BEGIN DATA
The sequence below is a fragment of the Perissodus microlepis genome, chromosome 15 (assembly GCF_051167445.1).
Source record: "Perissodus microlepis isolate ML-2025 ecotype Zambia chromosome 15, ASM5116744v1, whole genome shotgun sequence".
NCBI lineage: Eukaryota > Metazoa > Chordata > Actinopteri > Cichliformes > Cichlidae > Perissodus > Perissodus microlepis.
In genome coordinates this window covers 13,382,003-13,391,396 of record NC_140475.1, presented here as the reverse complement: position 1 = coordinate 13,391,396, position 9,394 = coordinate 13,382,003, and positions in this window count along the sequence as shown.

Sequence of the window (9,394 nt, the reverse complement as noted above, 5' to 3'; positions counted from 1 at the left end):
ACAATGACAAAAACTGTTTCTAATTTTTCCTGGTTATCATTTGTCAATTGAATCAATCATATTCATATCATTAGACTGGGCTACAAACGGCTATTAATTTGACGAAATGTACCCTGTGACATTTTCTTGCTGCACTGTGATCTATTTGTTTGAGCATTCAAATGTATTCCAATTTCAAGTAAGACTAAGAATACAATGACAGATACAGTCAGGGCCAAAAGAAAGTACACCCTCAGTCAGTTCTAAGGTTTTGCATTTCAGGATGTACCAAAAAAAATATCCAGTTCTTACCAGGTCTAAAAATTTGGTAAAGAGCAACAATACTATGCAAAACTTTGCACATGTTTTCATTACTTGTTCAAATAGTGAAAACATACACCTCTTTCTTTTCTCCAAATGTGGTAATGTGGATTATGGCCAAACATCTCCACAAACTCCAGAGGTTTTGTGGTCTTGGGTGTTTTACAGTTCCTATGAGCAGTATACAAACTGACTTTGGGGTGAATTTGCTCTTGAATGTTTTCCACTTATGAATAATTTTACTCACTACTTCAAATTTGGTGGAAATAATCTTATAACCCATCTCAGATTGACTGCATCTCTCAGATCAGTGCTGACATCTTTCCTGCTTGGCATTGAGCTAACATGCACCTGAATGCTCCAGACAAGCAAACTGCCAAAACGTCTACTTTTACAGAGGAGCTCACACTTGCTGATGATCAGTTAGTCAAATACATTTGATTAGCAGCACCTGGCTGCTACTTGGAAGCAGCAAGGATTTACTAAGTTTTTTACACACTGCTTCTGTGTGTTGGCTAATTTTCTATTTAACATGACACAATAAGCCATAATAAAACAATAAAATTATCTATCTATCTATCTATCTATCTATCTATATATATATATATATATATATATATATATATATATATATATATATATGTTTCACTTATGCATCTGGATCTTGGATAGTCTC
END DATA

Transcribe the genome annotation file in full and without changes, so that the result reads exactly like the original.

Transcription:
The sequence below is a fragment of the Perissodus microlepis genome, chromosome 15 (assembly GCF_051167445.1).
Source record: "Perissodus microlepis isolate ML-2025 ecotype Zambia chromosome 15, ASM5116744v1, whole genome shotgun sequence".
NCBI lineage: Eukaryota > Metazoa > Chordata > Actinopteri > Cichliformes > Cichlidae > Perissodus > Perissodus microlepis.
In genome coordinates this window covers 13,382,003-13,391,396 of record NC_140475.1, presented here as the reverse complement: position 1 = coordinate 13,391,396, position 9,394 = coordinate 13,382,003, and positions in this window count along the sequence as shown.

Sequence of the window (9,394 nt, the reverse complement as noted above, 5' to 3'; positions counted from 1 at the left end):
ACAATGACAAAAACTGTTTCTAATTTTTCCTGGTTATCATTTGTCAATTGAATCAATCATATTCATATCATTAGACTGGGCTACAAACGGCTATTAATTTGACGAAATGTACCCTGTGACATTTTCTTGCTGCACTGTGATCTATTTGTTTGAGCATTCAAATGTATTCCAATTTCAAGTAAGACTAAGAATACAATGACAGATACAGTCAGGGCCAAAAGAAAGTACACCCTCAGTCAGTTCTAAGGTTTTGCATTTCAGGATGTACCAAAAAAAATATCCAGTTCTTACCAGGTCTAAAAATTTGGTAAAGAGCAACAATACTATGCAAAACTTTGCACATGTTTTCATTACTTGTTCAAATAGTGAAAACATACACCTCTTTCTTTTCTCCAAATGTGGTAATGTGGATTATGGCCAAACATCTCCACAAACTCCAGAGGTTTTGTGGTCTTGGGTGTTTTACAGTTCCTATGAGCAGTATACAAACTGACTTTGGGGTGAATTTGCTCTTGAATGTTTTCCACTTATGAATAATTTTACTCACTACTTCAAATTTGGTGGAAATAATCTTATAACCCATCTCAGATTGACTGCATCTCTCAGATCAGTGCTGACATCTTTCCTGCTTGGCATTGAGCTAACATGCACCTGAATGCTCCAGACAAGCAAACTGCCAAAACGTCTACTTTTACAGAGGAGCTCACACTTGCTGATGATCAGTTAGTCAAATACATTTGATTAGCAGCACCTGGCTGCTACTTGGAAGCAGCAAGGATTTACTAAGTTTTTTACACACTGCTTCTGTGTGTTGGCTAATTTTCTATTTAACATGACACAATAAGCCATAATAAAACAATAAAATTATCTATCTATCTATCTATCTATCTATCTATATATATATATATATATATATATATATATATATATATATATATATATGTTTCACTTATGCATCTGGATCTTGGATAGTCTC